After Monty Python’s Flying Circus ended in 1974, the BBC wanted to find other avenues for their team of talented comedy writers and performers. One the first ideas, was a proposal for a Michael Palin series. Palin was keen to try something different, but was unwilling to take-on any planned project without his writing partner and fellow Python, Terry Jones. With an offer to make a pilot, the pair came up with Tomkinson’s Schooldays, a hilarious spoof on Tom Brown’s Schooldays.
Partially inspired by Palin’s own experiences at public school, the show starred Ian Ogilvy as the School Bully, Gwen Watford as Mummy, Jones as the Headmaster, the Bear and Mr Moodie, and Palin as Tomkinson and in a selection of other roles. The pilot proved a major hit, and led to a series of Ripping Yarns - each a brilliant single story episode, with an all-star supporting cast (including Denholm Elliott, Joan Sanderson, Roy Kinnear, and Judy Loe), covering such derring-do tales as bank robbers (The Testing of Eric Olthwaite), POWs (Escape from Stalag Luft 112b), Agatha Christie-type whodunnit (Murder at Moorstones Manor), stiff upper lip heroes (Across the Andes by Frog), and misadventure on the high seas (The Curse of the Claw).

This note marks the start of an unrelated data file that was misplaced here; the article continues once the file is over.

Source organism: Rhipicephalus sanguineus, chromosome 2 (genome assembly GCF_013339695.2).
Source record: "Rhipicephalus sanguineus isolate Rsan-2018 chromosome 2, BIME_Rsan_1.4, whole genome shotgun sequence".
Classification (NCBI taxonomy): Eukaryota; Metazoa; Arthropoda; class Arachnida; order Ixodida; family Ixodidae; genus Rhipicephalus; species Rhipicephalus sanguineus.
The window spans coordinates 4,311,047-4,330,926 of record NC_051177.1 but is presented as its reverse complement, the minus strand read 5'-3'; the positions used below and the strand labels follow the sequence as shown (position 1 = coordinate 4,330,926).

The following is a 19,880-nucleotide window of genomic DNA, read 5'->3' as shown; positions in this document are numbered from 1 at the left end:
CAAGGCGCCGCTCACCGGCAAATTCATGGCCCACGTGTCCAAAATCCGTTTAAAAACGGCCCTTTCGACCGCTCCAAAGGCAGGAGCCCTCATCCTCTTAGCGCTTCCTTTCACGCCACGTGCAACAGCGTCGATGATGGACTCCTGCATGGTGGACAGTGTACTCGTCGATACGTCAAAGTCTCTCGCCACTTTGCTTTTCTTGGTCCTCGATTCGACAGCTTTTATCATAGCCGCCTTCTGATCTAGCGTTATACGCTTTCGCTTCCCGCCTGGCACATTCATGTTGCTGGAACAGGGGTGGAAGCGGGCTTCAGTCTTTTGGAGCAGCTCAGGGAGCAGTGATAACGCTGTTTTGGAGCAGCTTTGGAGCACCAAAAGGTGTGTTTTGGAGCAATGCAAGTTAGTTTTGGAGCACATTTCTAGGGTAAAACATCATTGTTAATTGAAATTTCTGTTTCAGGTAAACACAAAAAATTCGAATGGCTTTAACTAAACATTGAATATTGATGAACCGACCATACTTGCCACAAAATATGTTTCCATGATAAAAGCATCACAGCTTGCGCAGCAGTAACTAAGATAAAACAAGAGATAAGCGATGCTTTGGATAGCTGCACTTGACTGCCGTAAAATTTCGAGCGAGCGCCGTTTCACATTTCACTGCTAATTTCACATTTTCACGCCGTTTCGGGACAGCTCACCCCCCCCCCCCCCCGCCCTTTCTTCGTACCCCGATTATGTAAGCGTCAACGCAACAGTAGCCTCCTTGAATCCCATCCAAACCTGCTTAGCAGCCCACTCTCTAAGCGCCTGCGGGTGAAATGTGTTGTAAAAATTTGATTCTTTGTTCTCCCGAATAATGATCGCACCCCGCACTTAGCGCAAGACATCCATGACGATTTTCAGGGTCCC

A second season was commissioned, but only 3 episodes were made, as budget costs and a lack of nerve from the BBC unfortunately led to Ripping Yarns cancellation. This BBC documentary, directed by Maria Stewart for Comedy Connections, gives a fascinating and revealing insight into the making of one of British TV’s finest comedy shows.